Welcome to the Critical Racism Data Lab - A Learning Space for Making Sense of Evidence-Based Research on Structural Racism, Race, Ethnicity, and Nation, One Study at a Time All It Takes Is One Block – Critical Racism Data Lab
All It Takes Is One Block
All It Takes Is One Block

All It Takes Is One Block

Police brutality is a risk factor for the manifestation of social inequities in the bodies and minds of individuals. Typically, we take the actions and inactions of police as a feature of social institutions that stand on their own. A political economic view of the individual, however, turns the gaze on how the social institution of policing works most effectively as both an intervention to and perpetuation of violent injuries against the individual and the community. This sociopolitical view of the injury-violence nexus provides a challenge to risk factor models that evaluate distal mechanisms of vulnerable health conditions to make explicit the source of injury against the body. A burgeoning body of research looks at the impact of police contact, violence, and brutality on a whole hose of outcomes across the life course, across social networks, and across social institutions.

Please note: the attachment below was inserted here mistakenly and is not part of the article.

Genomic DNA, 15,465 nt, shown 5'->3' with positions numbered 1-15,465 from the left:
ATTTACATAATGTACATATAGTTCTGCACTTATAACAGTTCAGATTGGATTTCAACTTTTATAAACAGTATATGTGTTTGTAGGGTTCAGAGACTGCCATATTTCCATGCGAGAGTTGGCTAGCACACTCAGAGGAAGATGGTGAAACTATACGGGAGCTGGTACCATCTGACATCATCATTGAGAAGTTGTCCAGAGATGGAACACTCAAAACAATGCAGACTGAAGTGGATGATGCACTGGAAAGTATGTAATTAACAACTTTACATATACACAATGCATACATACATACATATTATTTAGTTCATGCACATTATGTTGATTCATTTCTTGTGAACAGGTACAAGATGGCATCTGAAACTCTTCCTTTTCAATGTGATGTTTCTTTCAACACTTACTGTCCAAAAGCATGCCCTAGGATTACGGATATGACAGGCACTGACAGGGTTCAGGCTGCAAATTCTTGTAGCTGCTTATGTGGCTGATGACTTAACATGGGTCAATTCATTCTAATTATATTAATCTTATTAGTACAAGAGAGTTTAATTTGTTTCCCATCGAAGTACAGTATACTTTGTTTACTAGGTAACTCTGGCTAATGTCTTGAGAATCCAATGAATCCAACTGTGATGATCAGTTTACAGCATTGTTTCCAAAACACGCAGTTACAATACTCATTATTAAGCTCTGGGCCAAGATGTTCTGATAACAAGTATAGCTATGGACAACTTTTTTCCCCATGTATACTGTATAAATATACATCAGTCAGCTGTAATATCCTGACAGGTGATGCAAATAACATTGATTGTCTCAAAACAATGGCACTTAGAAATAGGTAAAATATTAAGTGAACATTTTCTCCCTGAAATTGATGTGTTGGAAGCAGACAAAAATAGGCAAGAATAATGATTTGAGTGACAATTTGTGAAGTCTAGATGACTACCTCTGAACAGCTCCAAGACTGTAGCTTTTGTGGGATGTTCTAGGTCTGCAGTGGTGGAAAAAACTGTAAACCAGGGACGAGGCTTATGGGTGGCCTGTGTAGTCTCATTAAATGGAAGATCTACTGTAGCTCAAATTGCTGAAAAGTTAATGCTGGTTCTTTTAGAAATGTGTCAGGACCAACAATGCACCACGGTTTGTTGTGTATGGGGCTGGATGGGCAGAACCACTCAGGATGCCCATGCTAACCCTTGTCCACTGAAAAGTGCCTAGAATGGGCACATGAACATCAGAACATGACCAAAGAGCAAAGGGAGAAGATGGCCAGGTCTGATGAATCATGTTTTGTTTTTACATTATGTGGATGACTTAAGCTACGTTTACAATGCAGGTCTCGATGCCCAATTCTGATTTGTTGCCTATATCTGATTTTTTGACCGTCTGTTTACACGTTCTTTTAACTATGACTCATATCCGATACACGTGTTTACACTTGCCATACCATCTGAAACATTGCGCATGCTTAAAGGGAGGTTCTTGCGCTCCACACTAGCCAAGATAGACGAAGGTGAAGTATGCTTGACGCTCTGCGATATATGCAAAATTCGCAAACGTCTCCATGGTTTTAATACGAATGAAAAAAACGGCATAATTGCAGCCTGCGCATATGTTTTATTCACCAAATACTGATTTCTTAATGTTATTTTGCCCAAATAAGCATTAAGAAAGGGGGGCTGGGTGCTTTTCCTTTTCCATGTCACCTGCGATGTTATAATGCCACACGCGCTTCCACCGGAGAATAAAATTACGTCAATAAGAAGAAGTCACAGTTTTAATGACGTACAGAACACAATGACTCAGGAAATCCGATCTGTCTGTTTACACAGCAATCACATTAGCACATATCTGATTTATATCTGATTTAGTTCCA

My view of police violence looks down from the perch of the state to understand how the social ecology of the neighborhood and/or residential spaces — patterns an individual’s risk of vulnerable conditions. While most medical models of health situate illness as a personal flaw, problem, or challenge collected from your own behaviors and attitudes, my political economic model of health situates state-sanctioned violence as a sick system sedimenting ethnoracial, gendered, and sexual marginalization through a myriad inequitable pathways. I build nested datasets that connect the outcomes of police stops of pedestrians (and drivers) in a neighborhood to the illness risks of people living in those same neighborhoods.

These series of studies identify a greater risks of vulnerable conditions among people who reside in neighborhoods where police stops are more invasive and violent to people who use resources in those neighborhoods. The specific associations vary by the type of illness considered, as well as the ethnoracial and gender identities of neighborhood residents, the racial and economic composition of neighborhoods themselves, and the ethnoracial status of pedestrians. Administrative data on police stops from the New York City Police Department and the Philadelphia Police Department are leveraged alongside community health surveys in the same cities, nesting residents in neighborhoods defined by zipcodes, tracts, and larger community areas.

Empirical Studies on the Illness Risks of Police Violence, Stop-Question-and-Frisk, and Health Inequality

Subject Matter Essays

Public Lectures

InCHIP Lecture Series, University of Connecticut, September 8, 2022.

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